A released video by the Islamic extremists, Boko Haram, showing some of the missing Chibok Girls has been obtained by the Nigerian government. The new Boko Haram video apparently filmed in December was sent to the government negotiators and it shows 15 girls in black robes identifying themselves as pupils abducted from the school. Some of those filmed have also been identified by their parents.
Until now, no news of the girls had been heard since they were kidnapped from their school dormitory in April 24, 2014. Some of the girls who were lucky to escape tells the story of the night that Boko Haram militants brought terror to the girls’ school.
CNN hosted an interview with a classmate of the girls who confirmed the identity of several of her friends. She tells how she (identity withheld) was suppose to be at the school that Sunday to sit for exams along with the girls, but decided to stay home, from where she heard the girls being attacked.
“We ran into the bush and stayed there for a month,” she says.
Watching the video, she becomes emotional, exclaiming ‘Oh my God!’ as she recognizes a close friend, points out another who was in the same hostel as her, and identifies one of the school’s prefects, a leader in her class.
While she considers herself one of the “lucky ones,” the teenager says she still has nightmares about the experience.
“If I hear something on the news about them, it makes me have bad dreams and I cry,” she confides.
The kidnapping of the 276 girls has set the world on a social media campaign #BringBackOurGirls, involving US first lady Michelle Obama and a host of celebrities.
The past months since their adoption, about 57 students have allegedly managed to escape but at least 219 are yet to be found.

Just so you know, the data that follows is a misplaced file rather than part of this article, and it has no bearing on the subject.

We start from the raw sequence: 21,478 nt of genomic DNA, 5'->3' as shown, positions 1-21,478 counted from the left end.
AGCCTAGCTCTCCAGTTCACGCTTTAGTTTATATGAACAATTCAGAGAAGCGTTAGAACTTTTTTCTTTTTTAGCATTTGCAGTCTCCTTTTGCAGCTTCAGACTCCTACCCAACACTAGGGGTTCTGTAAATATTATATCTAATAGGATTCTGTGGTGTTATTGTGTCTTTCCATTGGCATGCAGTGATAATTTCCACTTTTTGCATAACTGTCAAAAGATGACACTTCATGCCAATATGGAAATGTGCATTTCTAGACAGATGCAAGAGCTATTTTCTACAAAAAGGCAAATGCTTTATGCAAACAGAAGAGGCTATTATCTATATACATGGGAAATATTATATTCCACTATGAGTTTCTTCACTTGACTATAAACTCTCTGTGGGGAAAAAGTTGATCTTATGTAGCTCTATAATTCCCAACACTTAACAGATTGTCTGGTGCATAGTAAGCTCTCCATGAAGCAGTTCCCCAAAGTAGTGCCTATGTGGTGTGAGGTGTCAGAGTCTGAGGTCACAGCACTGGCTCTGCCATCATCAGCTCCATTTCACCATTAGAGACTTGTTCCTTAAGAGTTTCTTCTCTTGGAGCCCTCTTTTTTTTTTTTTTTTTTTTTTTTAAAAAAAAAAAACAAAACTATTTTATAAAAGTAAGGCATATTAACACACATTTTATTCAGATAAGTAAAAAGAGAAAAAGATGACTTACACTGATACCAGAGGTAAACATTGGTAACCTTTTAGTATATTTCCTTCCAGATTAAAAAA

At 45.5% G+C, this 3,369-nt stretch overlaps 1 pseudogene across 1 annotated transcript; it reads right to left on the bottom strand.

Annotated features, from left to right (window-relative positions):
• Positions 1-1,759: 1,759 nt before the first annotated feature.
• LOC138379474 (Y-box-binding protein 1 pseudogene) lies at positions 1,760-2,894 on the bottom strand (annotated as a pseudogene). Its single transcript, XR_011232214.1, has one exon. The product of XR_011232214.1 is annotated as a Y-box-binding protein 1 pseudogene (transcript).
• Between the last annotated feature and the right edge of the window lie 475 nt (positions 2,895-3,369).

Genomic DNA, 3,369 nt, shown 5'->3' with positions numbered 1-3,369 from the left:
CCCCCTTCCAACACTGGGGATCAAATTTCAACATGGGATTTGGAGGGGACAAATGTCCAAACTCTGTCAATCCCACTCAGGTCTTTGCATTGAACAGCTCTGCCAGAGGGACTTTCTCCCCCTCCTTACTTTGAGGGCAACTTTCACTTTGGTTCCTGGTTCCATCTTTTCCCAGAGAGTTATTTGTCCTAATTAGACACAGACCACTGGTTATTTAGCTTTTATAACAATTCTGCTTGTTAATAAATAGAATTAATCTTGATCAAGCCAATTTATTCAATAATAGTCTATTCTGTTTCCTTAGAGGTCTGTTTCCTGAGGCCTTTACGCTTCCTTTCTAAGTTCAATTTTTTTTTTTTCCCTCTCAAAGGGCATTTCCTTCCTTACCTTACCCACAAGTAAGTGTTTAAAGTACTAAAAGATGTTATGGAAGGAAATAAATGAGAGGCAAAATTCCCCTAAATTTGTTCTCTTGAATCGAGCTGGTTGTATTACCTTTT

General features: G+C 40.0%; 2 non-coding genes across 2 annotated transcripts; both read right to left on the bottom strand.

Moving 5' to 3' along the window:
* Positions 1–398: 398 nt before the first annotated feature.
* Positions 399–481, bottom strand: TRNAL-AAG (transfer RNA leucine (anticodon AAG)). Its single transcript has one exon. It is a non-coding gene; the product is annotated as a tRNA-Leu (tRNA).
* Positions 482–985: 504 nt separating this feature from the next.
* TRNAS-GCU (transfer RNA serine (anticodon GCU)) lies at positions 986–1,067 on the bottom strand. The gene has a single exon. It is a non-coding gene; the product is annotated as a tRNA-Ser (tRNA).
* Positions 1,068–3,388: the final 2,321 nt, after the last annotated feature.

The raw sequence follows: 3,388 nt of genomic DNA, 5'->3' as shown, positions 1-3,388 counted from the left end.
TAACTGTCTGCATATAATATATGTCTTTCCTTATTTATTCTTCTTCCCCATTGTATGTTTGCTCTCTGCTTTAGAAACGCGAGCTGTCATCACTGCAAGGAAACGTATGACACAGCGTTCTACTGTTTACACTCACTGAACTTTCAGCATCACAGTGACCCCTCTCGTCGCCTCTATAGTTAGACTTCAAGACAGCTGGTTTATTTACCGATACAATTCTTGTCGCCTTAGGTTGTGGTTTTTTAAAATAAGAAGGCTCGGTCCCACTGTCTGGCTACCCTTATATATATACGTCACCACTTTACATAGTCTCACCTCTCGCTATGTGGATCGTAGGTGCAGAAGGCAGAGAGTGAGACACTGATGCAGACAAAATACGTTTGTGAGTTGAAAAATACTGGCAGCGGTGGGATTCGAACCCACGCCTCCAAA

According to CNN, as the camera focuses in on each of the girls a man behind the camera would ask them questions:
“What’s your name? Was that your name at school? Where were you taken from?”
Watch Video here:
One by one, each girl calmly states her name and explains that she was taken from Chibok Government Secondary School. Only the occasional hesitation betrays a flicker of fear and emotion.
As the two minute clip comes to an end, one of the girls, Naomi Zakaria, makes a final – apparently scripted – appeal to whoever is watching, urging the Nigerian authorities to help reunite the girls with their families.
“I am speaking on 25 December 2015, on behalf of the all the Chibok girls and we are all well,” she says, stressing the word “all.”
Her intonation seems to imply that the 15 teens seen in the video have been chosen to represent the group as a whole.
Although the Nigerian government says it has a copy of the “proof of life” video of the Chibok girls and that it is in negotiations with those who supplied it to secure the girls’ release, there are still doubts on the authenticity of the video. According to the Minister of Information, Lai Mohammed the girls did not show any significant changes in their appearance.
However, Senator Shehu Sani, who has been involved in past negotiations with Boko Haram about the Chibok girls, said he found the video credible.
Some of the girls mothers on the other hand, had sorrowful moments watching the video.
While two of the girls’ mothers , Rifkatu Ayuba and Mary Ishaya identified their daughters, one of the girls’ mother, Yana Galang whose daughter, Rifqata, was not among the 15 girls in the video, said:
“I didn’t see my daughter but I now have more hope that she is alive. You can see what is yours on the screen but you can’t get it,” she said looking at the others. All we want is our daughters.”
She pleaded with government to negotiate with Boko Haram and release their daughters.
“We have heard a lot of stories before but this video confirms that they are alive. The government should negotiate with Boko Haram.”
More updates coming soon…